With reference again to FIGS. 1 and 4, the fuel control valve 74 comprises a fuel control rod 96 which is slidably mounted within a bore 98 formed in a housing 100 for the valve 74. The fuel control rod 96 includes a frusto-conical portion 102coaxial with and adjacent the orifice 78 so that axial displacement of the fuel control rod 96 variably restricts the orifice 78 as shown in phantom line in FIG. 4. Thus, with the fuel control rod 96 moved to a raised position, a greater portion of thefuel from the second stage 20 flows through passageway 88 (FIG. 1) and to the outlet chamber 90 (FIG. 2). Conversely, with the fuel control rod 96 shifted to a downward position thus opening the orifice 78, a greater portion of the fuel from the outletof the second stage 20 is returned to the inlet chamber 12 via the relief valve chamber 82 than is supplied to the fuel outlet 94 through the chamber 90 (FIG. 2).
With reference now particularly to FIG. 4, the position of the fuel control rod 96 is controlled by an aneroid 104 attached to the rod 96. This aneroid 104 is contained within a chamber 106 formed in the valve housing 100. A fluid port 108 isopen to the chamber 106 and is fluidly connected to a pressure source indicative of engine speed. Such a pressure source can comprise, for example, a tap to the pressure outlet of an engine turbo charger. Consequently, as the pressure within thechamber 106 increases, the aneroid 104 contracts thus supplying more fuel to the fuel outlet 94. As the pressure within the chamber 106 decreases, indicative of a lower engine speed, the aneroid 104 expands and thus recirculates a greater portion of thefuel back to the inlet chamber 12. A threaded shaft 110 and nut 112 enable adjustment of the initial position of the fuel control rod 96 and thus of the amount of fuel recirculation.
With reference now particularly to FIGS. 2 and 5, the fuel mixture valve 92 allows the pilot to manually enrich or lean the fuel supply to the engine. The fuel mixture valve 92 includes a body 114 which is rotatably mounted to the pump housing10 so that one end 116 is accessible to the pilot. A bore 118 is formed in the opposite end of the body 114 which is open to the outlet chamber 90 while a slot 120 formed in the body 114 registers with and thus interconnects the bore 118 with the fueloutlet 94. As best shown in FIG. 5, rotation of the body 114 selectively increases or decreases the area of registration between the slot 120 and the fuel oulet 94 to thereby variably restrict the fuel flow from the outlet chamber 90 and to the pumpoulet 94. As shown in FIG. 2, a stop 122 secured to the body 114 in conjunction with a stop pin 124 attached to the pump housing 10 limits the extent of rotation of the fuel control valve body 114 between a full rich and a full lean position.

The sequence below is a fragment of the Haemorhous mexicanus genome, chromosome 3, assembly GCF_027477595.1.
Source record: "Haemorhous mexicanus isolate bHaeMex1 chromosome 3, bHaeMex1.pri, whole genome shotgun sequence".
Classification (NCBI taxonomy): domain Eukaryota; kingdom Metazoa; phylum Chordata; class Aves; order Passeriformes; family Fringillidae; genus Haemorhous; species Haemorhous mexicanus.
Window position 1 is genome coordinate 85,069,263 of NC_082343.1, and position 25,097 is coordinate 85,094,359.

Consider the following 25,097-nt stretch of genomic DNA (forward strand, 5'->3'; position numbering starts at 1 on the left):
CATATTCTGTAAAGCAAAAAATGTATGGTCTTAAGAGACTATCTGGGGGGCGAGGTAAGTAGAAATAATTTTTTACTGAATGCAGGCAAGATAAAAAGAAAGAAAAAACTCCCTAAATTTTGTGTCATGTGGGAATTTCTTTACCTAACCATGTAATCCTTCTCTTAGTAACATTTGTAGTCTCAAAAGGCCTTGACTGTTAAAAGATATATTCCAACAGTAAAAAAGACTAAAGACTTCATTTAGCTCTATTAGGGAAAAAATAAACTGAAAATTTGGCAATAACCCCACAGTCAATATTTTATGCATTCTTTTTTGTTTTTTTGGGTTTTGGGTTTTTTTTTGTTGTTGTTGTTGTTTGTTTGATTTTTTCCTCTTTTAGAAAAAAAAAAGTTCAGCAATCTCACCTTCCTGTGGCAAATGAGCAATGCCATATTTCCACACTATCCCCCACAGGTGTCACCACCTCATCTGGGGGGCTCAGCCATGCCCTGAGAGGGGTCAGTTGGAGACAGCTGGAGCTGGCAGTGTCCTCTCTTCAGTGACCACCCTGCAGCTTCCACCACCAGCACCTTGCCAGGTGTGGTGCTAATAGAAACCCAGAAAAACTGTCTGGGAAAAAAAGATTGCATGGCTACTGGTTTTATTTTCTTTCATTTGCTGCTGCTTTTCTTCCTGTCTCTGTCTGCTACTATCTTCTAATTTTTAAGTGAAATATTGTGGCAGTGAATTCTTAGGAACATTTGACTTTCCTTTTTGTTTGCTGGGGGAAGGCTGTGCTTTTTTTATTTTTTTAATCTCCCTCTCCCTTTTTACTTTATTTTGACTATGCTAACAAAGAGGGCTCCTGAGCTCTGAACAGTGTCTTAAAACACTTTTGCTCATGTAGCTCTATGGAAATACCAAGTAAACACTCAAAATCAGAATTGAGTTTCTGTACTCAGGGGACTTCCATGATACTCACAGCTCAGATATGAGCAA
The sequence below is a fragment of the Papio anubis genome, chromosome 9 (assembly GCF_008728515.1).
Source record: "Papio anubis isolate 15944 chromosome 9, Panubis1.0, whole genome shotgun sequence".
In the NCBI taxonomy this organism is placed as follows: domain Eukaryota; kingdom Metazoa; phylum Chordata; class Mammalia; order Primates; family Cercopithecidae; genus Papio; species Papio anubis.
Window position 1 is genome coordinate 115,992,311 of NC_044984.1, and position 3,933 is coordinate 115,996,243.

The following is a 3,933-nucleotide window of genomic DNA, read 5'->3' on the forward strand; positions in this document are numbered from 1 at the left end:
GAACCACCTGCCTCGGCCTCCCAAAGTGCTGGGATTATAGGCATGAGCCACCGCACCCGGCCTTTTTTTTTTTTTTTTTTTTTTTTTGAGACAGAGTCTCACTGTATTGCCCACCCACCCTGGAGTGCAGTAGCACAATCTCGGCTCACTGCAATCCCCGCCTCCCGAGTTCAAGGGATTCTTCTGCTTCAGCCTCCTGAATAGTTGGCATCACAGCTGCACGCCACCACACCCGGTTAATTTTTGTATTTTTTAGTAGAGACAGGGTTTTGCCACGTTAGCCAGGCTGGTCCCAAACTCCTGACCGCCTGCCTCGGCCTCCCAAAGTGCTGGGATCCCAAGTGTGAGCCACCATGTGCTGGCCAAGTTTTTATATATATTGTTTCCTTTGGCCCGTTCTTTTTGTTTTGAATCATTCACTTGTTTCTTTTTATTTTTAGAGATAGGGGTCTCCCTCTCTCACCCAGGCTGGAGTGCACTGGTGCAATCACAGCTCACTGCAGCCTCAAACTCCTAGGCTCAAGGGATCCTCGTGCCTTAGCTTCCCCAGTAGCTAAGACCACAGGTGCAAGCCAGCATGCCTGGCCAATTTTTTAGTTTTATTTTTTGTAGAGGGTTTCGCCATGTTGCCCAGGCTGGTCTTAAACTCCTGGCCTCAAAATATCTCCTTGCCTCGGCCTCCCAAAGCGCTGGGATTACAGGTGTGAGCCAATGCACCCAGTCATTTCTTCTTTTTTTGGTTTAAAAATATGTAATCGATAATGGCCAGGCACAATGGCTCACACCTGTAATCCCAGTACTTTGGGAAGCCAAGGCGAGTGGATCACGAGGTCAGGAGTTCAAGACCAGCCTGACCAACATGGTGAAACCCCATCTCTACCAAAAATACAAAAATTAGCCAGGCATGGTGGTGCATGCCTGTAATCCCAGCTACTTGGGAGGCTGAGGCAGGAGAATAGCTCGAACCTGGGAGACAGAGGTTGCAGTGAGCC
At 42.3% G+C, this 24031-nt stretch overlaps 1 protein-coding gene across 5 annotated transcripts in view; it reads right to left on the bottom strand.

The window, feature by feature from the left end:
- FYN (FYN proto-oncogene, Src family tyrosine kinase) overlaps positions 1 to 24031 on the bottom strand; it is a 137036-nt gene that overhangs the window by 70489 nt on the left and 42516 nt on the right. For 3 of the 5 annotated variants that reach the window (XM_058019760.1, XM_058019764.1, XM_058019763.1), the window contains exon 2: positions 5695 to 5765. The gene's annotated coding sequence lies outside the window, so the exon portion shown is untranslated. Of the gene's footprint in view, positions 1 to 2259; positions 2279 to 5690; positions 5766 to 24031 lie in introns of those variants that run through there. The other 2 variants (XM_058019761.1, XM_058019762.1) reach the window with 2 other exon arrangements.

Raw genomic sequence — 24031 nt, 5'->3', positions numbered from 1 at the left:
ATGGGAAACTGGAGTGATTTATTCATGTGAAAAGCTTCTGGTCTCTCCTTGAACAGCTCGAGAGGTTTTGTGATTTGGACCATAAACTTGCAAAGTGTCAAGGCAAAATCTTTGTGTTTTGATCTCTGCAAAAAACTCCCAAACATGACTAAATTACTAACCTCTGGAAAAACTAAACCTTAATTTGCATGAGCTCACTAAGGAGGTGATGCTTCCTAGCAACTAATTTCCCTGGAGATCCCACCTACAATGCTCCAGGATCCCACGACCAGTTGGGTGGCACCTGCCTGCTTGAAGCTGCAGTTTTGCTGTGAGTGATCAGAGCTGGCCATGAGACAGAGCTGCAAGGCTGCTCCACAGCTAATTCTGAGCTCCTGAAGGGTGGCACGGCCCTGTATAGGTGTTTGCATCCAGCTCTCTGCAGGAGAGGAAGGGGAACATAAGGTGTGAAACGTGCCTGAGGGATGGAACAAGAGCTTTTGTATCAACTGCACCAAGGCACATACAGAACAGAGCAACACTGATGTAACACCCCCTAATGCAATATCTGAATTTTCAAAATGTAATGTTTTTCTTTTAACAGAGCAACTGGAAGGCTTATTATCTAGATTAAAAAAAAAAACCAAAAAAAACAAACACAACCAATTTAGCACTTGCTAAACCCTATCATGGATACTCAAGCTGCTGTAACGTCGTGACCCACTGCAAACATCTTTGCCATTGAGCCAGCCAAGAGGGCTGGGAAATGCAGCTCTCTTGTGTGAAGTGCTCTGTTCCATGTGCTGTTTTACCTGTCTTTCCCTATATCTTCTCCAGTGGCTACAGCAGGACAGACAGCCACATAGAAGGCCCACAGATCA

With reference now to FIG. 2, the relief valve assembly 84 includes a diaphragm 128 attached to a relief valve member 130. At all engine operating conditions, other than idle, the fuel pressure in the relief valve chamber 82 acting upon thediaphragm 128 maintains the relief valve member 130 in its open position depicted in FIG. 2. In its open position, substantially all of the fuel flow into the relief valve chamber 82 is returned to the inlet chamber 12 through the passageway 86 (FIG.1).
Conversely, during an idle engine condition, the pressure in the relief valve chamber 82 is insufficient to retain the relief valve member 130 in its open position so that the relief valve member 130 shifts leftwardly from its position as shownin FIG. 2. In doing so, the relief valve member 130 substantially closes the fluid passageway 86 (FIG. 1) and creates a back pressure in the fuel passageway 80. This back pressure forces the fuel from the outlet of the second stage 20 through thepassageway 88 and to the fuel outlet 94 through the outlet chamber 90 and fuel mixture valve 92. A screw 134 and spring 136 provide adjustment of the relief valve opening pressure.
In operation, at relatively low altitudes the output from the first pump stage 18 is greater than the pressure of the bypass valve assembly 50 so that the bypass valve assembly 50 opens and permits a portion of the fuel from the intermediatechamber 40 to be recirculated or returned to the inlet chamber 12. The remainder of the fuel passes through the second pump stage 20 and fuel control valve 74 which supplies a variable amount of fuel to the engine dependent upon the engine operatingrequirements. The remainder of the fuel passing through the fuel control valve 74 is returned or recirculated to the inlet chamber 12.
As the engine altitude increases, typically above 18-20 thousand feet, the pressure within the intermediate chamber 40 decreases due to high negative inlet pressure as well as fuel vapor formation. This decrease of pressure within theintermediate chamber 48 causes the bypass valve assembly 50 to move towards its closed position thus restricting or even closing the bypass passageway 42. With the bypass passageway 42 further restricted, or closed, a greater amount of fuel is suppliedfrom the first pump stage 18 and to the second pump stage 20 thereby maintaining sufficient fuel flow to the engine at higher altitudes, e.g. twenty five thousand feet, without the necessity of the previously known electrical boost pumps.
From the foregoing it can be seen that the present invention provides a fuel pump assembly, particularly for a piston aircraft engine, which is capable of maintaining fuel flow to the engine at high altitudes. Having described my invention,however, many modifications thereto will become apparent to those skilled in the art to which it pertains without deviation from the spirit of the invention as defined by the scope of the appended claims.